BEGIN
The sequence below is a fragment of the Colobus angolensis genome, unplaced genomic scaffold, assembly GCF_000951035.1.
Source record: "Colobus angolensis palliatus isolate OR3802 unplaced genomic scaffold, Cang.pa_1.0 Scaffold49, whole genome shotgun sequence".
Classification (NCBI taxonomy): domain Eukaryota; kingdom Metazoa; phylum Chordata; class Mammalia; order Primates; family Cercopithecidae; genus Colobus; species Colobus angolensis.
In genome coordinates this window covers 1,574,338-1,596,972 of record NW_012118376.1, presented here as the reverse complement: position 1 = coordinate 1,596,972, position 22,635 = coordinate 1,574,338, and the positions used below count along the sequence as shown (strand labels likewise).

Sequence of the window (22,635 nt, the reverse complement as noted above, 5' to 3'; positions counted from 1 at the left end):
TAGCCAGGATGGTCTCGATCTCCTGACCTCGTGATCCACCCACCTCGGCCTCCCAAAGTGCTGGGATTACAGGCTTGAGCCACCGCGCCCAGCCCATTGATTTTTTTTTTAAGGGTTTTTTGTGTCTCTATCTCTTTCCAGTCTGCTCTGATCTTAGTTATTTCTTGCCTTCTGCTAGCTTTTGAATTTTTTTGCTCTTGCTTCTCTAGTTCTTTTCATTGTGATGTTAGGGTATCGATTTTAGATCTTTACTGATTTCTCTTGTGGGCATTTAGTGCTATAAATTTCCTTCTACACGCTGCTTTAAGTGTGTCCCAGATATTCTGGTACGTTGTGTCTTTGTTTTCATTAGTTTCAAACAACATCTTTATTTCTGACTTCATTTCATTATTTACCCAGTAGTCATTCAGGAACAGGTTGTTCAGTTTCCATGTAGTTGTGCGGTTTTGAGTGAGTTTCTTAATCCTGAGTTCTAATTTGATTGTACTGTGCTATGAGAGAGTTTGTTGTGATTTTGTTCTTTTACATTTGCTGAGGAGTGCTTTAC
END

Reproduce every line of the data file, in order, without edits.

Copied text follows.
The sequence below is a fragment of the Colobus angolensis genome, unplaced genomic scaffold, assembly GCF_000951035.1.
Source record: "Colobus angolensis palliatus isolate OR3802 unplaced genomic scaffold, Cang.pa_1.0 Scaffold49, whole genome shotgun sequence".
Classification (NCBI taxonomy): domain Eukaryota; kingdom Metazoa; phylum Chordata; class Mammalia; order Primates; family Cercopithecidae; genus Colobus; species Colobus angolensis.
In genome coordinates this window covers 1,574,338-1,596,972 of record NW_012118376.1, presented here as the reverse complement: position 1 = coordinate 1,596,972, position 22,635 = coordinate 1,574,338, and the positions used below count along the sequence as shown (strand labels likewise).

Sequence of the window (22,635 nt, the reverse complement as noted above, 5' to 3'; positions counted from 1 at the left end):
TAGCCAGGATGGTCTCGATCTCCTGACCTCGTGATCCACCCACCTCGGCCTCCCAAAGTGCTGGGATTACAGGCTTGAGCCACCGCGCCCAGCCCATTGATTTTTTTTTTAAGGGTTTTTTGTGTCTCTATCTCTTTCCAGTCTGCTCTGATCTTAGTTATTTCTTGCCTTCTGCTAGCTTTTGAATTTTTTTGCTCTTGCTTCTCTAGTTCTTTTCATTGTGATGTTAGGGTATCGATTTTAGATCTTTACTGATTTCTCTTGTGGGCATTTAGTGCTATAAATTTCCTTCTACACGCTGCTTTAAGTGTGTCCCAGATATTCTGGTACGTTGTGTCTTTGTTTTCATTAGTTTCAAACAACATCTTTATTTCTGACTTCATTTCATTATTTACCCAGTAGTCATTCAGGAACAGGTTGTTCAGTTTCCATGTAGTTGTGCGGTTTTGAGTGAGTTTCTTAATCCTGAGTTCTAATTTGATTGTACTGTGCTATGAGAGAGTTTGTTGTGATTTTGTTCTTTTACATTTGCTGAGGAGTGCTTTAC